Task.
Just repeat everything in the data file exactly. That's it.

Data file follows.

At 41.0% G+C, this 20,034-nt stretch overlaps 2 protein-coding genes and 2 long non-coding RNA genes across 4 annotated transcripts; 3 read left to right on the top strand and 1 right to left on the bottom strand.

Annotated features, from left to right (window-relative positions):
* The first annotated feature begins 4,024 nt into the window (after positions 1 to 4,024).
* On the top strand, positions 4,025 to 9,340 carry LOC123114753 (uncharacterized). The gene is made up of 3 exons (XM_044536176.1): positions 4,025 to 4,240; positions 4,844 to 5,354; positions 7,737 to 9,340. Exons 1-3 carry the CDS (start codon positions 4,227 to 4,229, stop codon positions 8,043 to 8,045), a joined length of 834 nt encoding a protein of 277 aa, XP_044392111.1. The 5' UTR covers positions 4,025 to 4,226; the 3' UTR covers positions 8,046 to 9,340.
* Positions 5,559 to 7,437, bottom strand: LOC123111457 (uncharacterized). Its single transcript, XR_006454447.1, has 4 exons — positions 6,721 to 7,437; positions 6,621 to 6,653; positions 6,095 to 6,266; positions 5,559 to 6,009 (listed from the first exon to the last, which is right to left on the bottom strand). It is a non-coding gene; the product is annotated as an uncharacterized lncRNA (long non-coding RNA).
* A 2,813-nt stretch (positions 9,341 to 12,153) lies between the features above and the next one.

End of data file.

At 41.0% G+C, this 20,034-nt stretch overlaps 2 protein-coding genes and 2 long non-coding RNA genes across 4 annotated transcripts; 3 read left to right on the top strand and 1 right to left on the bottom strand.

Annotated features, from left to right (window-relative positions):
* The first annotated feature begins 4,024 nt into the window (after positions 1 to 4,024).
* On the top strand, positions 4,025 to 9,340 carry LOC123114753 (uncharacterized). The gene is made up of 3 exons (XM_044536176.1): positions 4,025 to 4,240; positions 4,844 to 5,354; positions 7,737 to 9,340. Exons 1-3 carry the CDS (start codon positions 4,227 to 4,229, stop codon positions 8,043 to 8,045), a joined length of 834 nt encoding a protein of 277 aa, XP_044392111.1. The 5' UTR covers positions 4,025 to 4,226; the 3' UTR covers positions 8,046 to 9,340.
* Positions 5,559 to 7,437, bottom strand: LOC123111457 (uncharacterized). Its single transcript, XR_006454447.1, has 4 exons — positions 6,721 to 7,437; positions 6,621 to 6,653; positions 6,095 to 6,266; positions 5,559 to 6,009 (listed from the first exon to the last, which is right to left on the bottom strand). It is a non-coding gene; the product is annotated as an uncharacterized lncRNA (long non-coding RNA).
* A 2,813-nt stretch (positions 9,341 to 12,153) lies between the features above and the next one.